18.104.22.168 Company or industry-initiated voluntary actions
Many companies participate in GHG emissions reporting programmes as well as take voluntary actions to reduce energy use or GHG emissions through individual corporate programmes, non-governmental organization (NGO) programmes and industry association initiatives. Some of these companies report their GHG emission in annual environmental or sustainable development reports, or in their Corporate Annual Report. Beginning in the late 1990s, a number of individual companies initiated in-house energy or GHG emissions management programmes and made GHG emissions reduction commitments (Margolick and Russell, 2001; PCA, 2002).
Questions have been raised as to whether such initiatives, which operate outside regulatory or legal frameworks, often without standardized monitoring and reporting procedures, just delay the implementation of government-initiated programmes without delivering real emissions reductions (OECD, 2002). Early programmes appear to have produced little benefit. For example, an evaluation of the Germany industry’s self-defined global-warming declaration found that achievements in the first reporting period appeared to be equivalent to business-as-usual trends (Jochem and Eichhammer, 1999; Ramesohl and Kristof, 2001). However, more recent efforts appear to have yielded positive results (RWI, 2004). Examples of targets and the actual reductions achieved include:
- DuPont’s reduction of GHG emissions by over 72% while holding energy use constant, surpassing its pledge to reduce GHG emissions by 65% by 2010 and hold energy use constant compared to a 1990 baseline (DuPont, 2002; McFarland, 2005);
- BP’s target to reduce GHG emissions by 10% in 2010 compared to a 1990 baseline which was reached in 2001 (BP, 2003; BP, 2005), and
- United Technologies Corporation’s goal to reduce energy and water consumption by 25% as a percentage of sales by the year 2007 using a 1997 baseline that was exceeded by achieving a 27% energy reduction and 34% water use reduction through 2002 (Rainey and Patilis, 2000; UTC, 2003).
Often these corporate commitments are formalized through GHG reporting programmes or registries such as the World Economic Forum Greenhouse Gas Register where 13 multinational companies disclose the amount of GHGs their worldwide operations produce (WEF, 2005) and through NGO programmes such as the Pew Center on Global Climate Change’s Business Environmental Leadership Council (Pew Center on Global Climate Change, 2005), the World Wildlife Fund’s Climate Savers Program (WWF, n.d.), as well as programmes of the Chicago Climate Exchange (CCX, 2005).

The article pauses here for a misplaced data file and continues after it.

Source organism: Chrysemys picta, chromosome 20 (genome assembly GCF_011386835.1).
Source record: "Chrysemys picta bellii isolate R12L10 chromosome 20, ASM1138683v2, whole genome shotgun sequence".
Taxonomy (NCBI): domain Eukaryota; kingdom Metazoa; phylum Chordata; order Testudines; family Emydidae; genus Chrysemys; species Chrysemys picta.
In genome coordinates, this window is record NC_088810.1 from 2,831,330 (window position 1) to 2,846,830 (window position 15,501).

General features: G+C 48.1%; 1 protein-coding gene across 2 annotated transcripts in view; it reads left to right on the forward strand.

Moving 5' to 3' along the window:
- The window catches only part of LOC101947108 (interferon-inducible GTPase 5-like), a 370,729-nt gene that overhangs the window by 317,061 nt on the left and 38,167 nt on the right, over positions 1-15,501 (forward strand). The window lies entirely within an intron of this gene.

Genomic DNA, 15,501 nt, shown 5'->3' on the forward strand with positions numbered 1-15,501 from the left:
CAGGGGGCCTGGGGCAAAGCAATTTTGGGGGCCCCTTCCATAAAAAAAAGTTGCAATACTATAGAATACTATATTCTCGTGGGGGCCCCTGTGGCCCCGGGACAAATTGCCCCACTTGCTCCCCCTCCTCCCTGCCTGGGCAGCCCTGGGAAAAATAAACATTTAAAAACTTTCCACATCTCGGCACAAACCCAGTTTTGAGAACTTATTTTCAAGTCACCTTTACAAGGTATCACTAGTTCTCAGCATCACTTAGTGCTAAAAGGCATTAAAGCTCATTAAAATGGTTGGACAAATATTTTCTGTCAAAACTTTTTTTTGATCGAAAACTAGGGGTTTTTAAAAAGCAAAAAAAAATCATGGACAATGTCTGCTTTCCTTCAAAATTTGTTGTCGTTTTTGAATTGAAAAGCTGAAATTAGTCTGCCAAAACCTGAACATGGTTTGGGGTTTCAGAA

Industrial trade associations provide another platform for organizing and implementing GHG mitigation programmes:
- The International Aluminium Institute initiated the Aluminium for Future Generations sustainability programme in 2003, which established nine sustainable development voluntary objectives (increased to 12 in 2006), 22 performance indicators, and a programme to provide technical services to member companies (IAI, 2004). Performance to date against GHG mitigation objectives was discussed in Section 22.214.171.124.
- The World Semiconductor Council (WSC), comprised of semiconductor industry associations of the United States, Japan, Europe, Republic of Korea and Chinese Taipei, established a target of reducing PFC emissions by at least 10% below the 1995 baseline level by 2010 (Bartos, 2001).
- The World Business Council for Sustainable Development (WBCSD) started the Cement Sustainability Initiative in 1999 with ten large cement companies and it has now grown to 16 (WBCSD, 2005). The Initiative conducts research related to actions that can be undertaken by cement companies to reduce GHG emissions (Battelle Institute/WBCSD, 2002) and outlines specific member company actions (WBCSD, 2002). As of 2004, 94% of the 619 kilns of CSI member companies had developed CO2 inventories and three had established emissions reduction targets (WBCSD, 2005).
- By 2003, the Japanese chemical industry had reduced its CO2 emissions intensity by 9% compared with 1990-levels (Nippon Keidanren, 2004), but due to increased production, overall CO2 emissions were up by 10.5%.
- The European Chemical Industry Council established a Voluntary Energy Efficiency Programme (VEEP) with a commitment to improve energy efficiency by 20% between 1990 and 2005, provided that no additional energy taxes are introduced (CEFIC, 2002).
In 2003, the members of the International Iron and Steel Institute, representing 38% of global steel production, committed to voluntary reductions in energy and GHG emission intensities. In most countries this programme is too new to provide meaningful results (IISI, 2006). However, as part of a larger voluntary programme in Japan, Japanese steelmakers committed to a voluntary action programme to mitigate climate change with the goal of a 10% reduction in energy consumption in 2010 against 1990. In fiscal year 2003, this programme resulted in a 6.4% reduction in CO2 intensity emissions against 1990, through improvement of blast furnaces, upgrade of oxygen production plants, installation of regenerative burners and other steps (Nippon Keidanren, 2004).